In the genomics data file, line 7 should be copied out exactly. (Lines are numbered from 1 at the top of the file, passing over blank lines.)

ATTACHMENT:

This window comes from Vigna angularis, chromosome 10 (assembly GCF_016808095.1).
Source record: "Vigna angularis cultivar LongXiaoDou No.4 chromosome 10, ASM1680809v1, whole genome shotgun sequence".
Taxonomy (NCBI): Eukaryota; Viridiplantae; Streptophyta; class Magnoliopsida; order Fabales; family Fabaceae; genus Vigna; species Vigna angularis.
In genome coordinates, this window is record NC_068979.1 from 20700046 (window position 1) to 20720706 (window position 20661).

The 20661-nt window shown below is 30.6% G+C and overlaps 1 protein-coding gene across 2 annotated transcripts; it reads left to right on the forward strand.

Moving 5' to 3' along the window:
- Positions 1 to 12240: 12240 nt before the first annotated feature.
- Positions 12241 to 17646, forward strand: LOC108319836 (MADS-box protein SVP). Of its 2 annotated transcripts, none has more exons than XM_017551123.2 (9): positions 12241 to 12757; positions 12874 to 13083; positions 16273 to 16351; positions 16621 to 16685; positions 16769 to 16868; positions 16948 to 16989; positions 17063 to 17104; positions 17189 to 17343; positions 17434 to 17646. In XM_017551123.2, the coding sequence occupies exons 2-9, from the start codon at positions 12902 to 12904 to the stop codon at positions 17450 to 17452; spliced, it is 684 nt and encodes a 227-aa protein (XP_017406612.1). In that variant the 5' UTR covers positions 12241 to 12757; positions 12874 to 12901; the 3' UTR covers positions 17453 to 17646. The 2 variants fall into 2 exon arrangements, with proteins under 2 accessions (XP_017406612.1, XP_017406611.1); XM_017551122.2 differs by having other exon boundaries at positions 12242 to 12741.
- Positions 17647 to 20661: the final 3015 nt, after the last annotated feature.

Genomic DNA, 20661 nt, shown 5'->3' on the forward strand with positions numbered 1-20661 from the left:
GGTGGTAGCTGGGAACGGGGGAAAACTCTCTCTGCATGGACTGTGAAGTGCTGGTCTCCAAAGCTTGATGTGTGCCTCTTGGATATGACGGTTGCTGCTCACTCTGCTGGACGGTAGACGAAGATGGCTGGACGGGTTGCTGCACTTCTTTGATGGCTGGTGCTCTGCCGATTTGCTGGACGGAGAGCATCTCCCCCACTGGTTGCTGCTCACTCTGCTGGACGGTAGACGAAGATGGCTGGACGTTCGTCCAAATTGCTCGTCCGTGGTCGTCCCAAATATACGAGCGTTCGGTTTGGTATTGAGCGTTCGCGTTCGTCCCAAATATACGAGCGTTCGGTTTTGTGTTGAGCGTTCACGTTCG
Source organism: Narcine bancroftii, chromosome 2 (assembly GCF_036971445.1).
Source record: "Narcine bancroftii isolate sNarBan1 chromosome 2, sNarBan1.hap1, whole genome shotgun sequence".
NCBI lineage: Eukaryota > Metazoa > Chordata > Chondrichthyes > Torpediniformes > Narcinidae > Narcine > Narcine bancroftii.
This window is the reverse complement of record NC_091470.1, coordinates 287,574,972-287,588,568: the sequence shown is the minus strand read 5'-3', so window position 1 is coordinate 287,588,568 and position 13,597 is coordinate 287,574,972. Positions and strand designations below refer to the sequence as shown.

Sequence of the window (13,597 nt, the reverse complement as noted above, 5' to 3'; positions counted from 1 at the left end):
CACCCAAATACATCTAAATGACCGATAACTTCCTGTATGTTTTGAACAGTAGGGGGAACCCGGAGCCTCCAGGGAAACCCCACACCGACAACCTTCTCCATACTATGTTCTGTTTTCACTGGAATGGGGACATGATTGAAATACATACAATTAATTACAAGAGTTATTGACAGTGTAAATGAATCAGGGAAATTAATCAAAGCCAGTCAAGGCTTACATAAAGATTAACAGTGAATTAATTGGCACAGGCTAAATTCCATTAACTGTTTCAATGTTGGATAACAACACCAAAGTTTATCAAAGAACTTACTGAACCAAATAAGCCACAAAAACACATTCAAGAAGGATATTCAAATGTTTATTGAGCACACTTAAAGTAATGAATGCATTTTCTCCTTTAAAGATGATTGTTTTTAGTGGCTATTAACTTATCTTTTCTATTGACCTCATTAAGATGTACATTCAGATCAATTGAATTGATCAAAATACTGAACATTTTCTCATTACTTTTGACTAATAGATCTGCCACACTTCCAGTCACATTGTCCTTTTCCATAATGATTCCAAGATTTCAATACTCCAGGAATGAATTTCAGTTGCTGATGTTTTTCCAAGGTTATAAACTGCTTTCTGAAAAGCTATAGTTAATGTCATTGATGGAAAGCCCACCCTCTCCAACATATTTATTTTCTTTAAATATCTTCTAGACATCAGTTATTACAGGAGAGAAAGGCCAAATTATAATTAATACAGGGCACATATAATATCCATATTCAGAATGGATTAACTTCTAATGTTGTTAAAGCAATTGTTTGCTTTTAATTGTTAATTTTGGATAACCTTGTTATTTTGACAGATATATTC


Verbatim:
- Positions 1 to 12240: 12240 nt before the first annotated feature.